There is a remarkable paucity of information about the sudden political death of Ming Campbell. I mentioned Nick Robinson's brief entry on his BBC blog yesterday, but his entry could win prizes for literary development compared with Sky's Adam Boulton, who has had to satisfy himself with basically reprinting Ming's letter of resignation. Longer articles in the dead tree press today have not yielded much insight either. The Independent's main news article moves sharply away from objectivity in its description of Ming as 'a respected elder statesman', and his resigning being 'dignified'. There's not much dignified about leaving a letter with your deputy and tailing it up to your home in Edinburgh to hide from any questions.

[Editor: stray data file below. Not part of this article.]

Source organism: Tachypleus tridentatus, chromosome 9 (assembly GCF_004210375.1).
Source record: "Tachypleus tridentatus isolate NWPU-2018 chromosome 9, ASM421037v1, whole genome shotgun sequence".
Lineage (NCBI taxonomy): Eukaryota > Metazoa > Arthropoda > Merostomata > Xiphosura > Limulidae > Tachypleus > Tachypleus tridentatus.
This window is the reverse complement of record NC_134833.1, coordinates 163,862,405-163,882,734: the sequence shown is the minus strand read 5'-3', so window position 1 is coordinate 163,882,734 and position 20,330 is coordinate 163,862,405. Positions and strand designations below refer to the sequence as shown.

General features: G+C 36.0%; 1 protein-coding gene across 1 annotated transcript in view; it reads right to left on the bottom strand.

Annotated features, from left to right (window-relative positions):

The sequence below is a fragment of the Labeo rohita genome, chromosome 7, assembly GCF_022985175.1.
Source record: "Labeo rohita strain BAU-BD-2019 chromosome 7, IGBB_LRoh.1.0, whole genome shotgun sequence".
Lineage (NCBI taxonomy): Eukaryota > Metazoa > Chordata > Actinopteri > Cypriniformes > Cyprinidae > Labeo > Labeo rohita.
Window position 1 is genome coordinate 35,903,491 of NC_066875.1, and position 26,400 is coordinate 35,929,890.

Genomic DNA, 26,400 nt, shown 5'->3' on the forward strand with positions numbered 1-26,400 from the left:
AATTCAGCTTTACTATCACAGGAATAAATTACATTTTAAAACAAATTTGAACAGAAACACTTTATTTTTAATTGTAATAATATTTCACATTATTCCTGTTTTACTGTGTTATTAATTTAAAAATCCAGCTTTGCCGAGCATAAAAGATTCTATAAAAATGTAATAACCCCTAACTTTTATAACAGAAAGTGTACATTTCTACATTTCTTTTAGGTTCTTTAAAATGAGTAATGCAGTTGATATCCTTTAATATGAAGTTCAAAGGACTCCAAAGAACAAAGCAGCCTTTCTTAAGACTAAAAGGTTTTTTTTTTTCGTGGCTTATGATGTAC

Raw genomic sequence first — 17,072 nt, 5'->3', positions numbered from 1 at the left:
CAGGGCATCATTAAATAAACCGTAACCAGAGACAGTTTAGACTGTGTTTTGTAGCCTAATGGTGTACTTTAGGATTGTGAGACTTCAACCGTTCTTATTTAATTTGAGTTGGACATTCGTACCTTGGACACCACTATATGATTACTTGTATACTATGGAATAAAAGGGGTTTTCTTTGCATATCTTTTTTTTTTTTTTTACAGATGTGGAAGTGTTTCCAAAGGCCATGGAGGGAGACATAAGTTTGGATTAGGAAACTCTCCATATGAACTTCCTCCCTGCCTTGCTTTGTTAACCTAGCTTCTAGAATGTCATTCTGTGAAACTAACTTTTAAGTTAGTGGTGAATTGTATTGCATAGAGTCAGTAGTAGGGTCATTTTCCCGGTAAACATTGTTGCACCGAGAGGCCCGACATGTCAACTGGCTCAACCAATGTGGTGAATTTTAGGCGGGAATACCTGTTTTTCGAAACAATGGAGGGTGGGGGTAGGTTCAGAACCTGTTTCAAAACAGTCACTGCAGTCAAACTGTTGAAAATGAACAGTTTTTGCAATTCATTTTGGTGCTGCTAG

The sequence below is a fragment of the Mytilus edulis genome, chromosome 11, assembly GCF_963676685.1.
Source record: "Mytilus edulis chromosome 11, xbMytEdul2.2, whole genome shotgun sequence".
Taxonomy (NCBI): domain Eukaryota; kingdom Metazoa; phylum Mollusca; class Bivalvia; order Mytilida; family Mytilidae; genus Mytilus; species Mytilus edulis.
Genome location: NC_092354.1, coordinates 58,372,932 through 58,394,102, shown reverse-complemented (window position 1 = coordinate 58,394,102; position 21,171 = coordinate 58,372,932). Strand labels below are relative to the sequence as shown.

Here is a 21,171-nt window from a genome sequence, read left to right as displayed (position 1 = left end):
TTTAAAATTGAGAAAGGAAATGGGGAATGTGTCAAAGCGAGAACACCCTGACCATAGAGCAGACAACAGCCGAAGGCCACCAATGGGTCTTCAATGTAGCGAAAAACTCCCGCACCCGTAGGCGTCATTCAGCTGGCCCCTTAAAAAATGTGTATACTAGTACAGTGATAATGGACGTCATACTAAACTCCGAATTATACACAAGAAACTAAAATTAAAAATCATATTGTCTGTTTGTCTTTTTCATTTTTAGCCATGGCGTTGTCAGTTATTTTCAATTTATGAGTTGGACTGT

The Independent, however, also has a more illuminating piece by its Commons sketch writer, Simon Carr, about why Ming failed in the Commons, and why he never gained the stature he had as a foreign affairs spokesman.
The truth is, he didn't know what to do with his leadership. He was happy to take advantage of Charles Kennedy's misfortunes, and then had no idea how to lead. For the leader of a third party at a time when the two major parties are viewed as being clones of each other, that really is failure on a grand scale. We should not weep for Sir Ming.